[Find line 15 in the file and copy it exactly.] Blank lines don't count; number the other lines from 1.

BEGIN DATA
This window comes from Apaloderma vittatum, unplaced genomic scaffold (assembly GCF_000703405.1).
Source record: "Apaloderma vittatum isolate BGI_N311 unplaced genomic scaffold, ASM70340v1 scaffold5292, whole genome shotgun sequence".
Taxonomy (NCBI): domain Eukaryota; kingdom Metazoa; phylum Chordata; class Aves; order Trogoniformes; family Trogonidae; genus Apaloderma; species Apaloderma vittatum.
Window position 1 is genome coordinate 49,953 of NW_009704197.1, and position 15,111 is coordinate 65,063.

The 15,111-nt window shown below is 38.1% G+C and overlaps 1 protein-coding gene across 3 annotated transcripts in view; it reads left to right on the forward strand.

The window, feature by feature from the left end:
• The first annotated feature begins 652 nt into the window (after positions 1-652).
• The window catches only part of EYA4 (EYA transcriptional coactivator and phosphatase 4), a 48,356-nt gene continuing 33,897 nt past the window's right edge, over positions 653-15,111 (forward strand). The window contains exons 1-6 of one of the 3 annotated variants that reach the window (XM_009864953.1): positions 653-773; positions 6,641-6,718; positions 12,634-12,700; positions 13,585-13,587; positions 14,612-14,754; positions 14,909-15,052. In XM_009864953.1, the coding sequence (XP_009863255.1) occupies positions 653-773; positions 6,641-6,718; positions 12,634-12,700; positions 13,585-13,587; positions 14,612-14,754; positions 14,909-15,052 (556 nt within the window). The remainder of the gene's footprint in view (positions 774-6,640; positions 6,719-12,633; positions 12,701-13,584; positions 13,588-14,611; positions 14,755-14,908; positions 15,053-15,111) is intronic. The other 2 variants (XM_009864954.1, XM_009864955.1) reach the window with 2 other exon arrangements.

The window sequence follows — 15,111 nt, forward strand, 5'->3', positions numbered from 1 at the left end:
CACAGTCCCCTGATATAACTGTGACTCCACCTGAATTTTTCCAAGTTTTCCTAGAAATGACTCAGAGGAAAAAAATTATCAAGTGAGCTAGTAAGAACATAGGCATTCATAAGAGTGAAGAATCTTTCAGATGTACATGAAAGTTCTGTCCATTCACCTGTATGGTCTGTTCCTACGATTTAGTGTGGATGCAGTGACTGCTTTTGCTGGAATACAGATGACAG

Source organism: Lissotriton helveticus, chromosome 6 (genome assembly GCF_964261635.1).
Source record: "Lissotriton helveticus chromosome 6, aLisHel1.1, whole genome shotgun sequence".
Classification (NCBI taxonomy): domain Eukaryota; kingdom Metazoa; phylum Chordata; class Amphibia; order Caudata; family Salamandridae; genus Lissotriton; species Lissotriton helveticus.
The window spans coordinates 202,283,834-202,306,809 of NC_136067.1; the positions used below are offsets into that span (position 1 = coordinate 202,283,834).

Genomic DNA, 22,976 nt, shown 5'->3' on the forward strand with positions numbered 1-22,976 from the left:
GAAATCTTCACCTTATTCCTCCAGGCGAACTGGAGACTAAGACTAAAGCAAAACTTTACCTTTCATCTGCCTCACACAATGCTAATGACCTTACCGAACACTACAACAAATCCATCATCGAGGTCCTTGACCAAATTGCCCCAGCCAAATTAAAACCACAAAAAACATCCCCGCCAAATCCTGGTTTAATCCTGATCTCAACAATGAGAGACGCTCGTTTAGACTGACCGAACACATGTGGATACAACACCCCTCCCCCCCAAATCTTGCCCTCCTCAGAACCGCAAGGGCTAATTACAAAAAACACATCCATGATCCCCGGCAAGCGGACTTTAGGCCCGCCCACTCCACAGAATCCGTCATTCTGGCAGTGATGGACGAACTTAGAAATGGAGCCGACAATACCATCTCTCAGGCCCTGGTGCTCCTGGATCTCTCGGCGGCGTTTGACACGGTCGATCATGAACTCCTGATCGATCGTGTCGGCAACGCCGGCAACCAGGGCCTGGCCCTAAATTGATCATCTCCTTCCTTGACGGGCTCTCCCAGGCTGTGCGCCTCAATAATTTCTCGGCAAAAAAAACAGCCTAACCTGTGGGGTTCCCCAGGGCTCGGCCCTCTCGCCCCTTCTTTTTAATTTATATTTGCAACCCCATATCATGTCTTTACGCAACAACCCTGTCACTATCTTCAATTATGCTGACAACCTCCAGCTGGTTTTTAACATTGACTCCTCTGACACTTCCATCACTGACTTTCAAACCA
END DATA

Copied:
Genomic DNA, 22,976 nt, shown 5'->3' on the forward strand with positions numbered 1-22,976 from the left: